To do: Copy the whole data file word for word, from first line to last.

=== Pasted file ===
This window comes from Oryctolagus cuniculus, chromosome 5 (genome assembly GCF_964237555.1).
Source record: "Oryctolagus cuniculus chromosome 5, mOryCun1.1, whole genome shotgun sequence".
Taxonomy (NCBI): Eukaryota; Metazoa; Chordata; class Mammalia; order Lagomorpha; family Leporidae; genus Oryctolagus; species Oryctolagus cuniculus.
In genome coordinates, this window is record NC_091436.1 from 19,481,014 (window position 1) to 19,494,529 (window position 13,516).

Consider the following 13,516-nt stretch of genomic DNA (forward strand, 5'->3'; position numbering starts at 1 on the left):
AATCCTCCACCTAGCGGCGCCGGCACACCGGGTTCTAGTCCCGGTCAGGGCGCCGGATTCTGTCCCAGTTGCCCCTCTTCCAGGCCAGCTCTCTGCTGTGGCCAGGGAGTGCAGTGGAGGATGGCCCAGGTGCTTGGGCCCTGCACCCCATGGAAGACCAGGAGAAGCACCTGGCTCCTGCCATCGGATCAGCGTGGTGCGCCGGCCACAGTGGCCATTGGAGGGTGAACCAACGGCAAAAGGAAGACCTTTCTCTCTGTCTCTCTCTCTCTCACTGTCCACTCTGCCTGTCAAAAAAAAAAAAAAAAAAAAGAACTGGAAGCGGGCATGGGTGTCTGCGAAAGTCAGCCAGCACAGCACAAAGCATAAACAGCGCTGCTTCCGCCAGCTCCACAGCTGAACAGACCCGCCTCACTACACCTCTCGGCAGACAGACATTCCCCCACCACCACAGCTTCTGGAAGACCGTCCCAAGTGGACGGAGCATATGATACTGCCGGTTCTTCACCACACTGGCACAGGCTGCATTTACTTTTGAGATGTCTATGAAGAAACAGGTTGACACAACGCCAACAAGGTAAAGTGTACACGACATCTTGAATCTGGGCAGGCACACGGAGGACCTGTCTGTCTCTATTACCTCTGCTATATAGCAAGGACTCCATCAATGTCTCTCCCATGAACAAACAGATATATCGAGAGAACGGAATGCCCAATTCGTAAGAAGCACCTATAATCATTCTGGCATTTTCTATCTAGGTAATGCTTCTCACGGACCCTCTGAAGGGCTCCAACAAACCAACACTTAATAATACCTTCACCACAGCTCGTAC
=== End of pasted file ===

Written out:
This window comes from Oryctolagus cuniculus, chromosome 5 (genome assembly GCF_964237555.1).
Source record: "Oryctolagus cuniculus chromosome 5, mOryCun1.1, whole genome shotgun sequence".
Taxonomy (NCBI): Eukaryota; Metazoa; Chordata; class Mammalia; order Lagomorpha; family Leporidae; genus Oryctolagus; species Oryctolagus cuniculus.
In genome coordinates, this window is record NC_091436.1 from 19,481,014 (window position 1) to 19,494,529 (window position 13,516).

Consider the following 13,516-nt stretch of genomic DNA (forward strand, 5'->3'; position numbering starts at 1 on the left):
AATCCTCCACCTAGCGGCGCCGGCACACCGGGTTCTAGTCCCGGTCAGGGCGCCGGATTCTGTCCCAGTTGCCCCTCTTCCAGGCCAGCTCTCTGCTGTGGCCAGGGAGTGCAGTGGAGGATGGCCCAGGTGCTTGGGCCCTGCACCCCATGGAAGACCAGGAGAAGCACCTGGCTCCTGCCATCGGATCAGCGTGGTGCGCCGGCCACAGTGGCCATTGGAGGGTGAACCAACGGCAAAAGGAAGACCTTTCTCTCTGTCTCTCTCTCTCTCACTGTCCACTCTGCCTGTCAAAAAAAAAAAAAAAAAAAAGAACTGGAAGCGGGCATGGGTGTCTGCGAAAGTCAGCCAGCACAGCACAAAGCATAAACAGCGCTGCTTCCGCCAGCTCCACAGCTGAACAGACCCGCCTCACTACACCTCTCGGCAGACAGACATTCCCCCACCACCACAGCTTCTGGAAGACCGTCCCAAGTGGACGGAGCATATGATACTGCCGGTTCTTCACCACACTGGCACAGGCTGCATTTACTTTTGAGATGTCTATGAAGAAACAGGTTGACACAACGCCAACAAGGTAAAGTGTACACGACATCTTGAATCTGGGCAGGCACACGGAGGACCTGTCTGTCTCTATTACCTCTGCTATATAGCAAGGACTCCATCAATGTCTCTCCCATGAACAAACAGATATATCGAGAGAACGGAATGCCCAATTCGTAAGAAGCACCTATAATCATTCTGGCATTTTCTATCTAGGTAATGCTTCTCACGGACCCTCTGAAGGGCTCCAACAAACCAACACTTAATAATACCTTCACCACAGCTCGTAC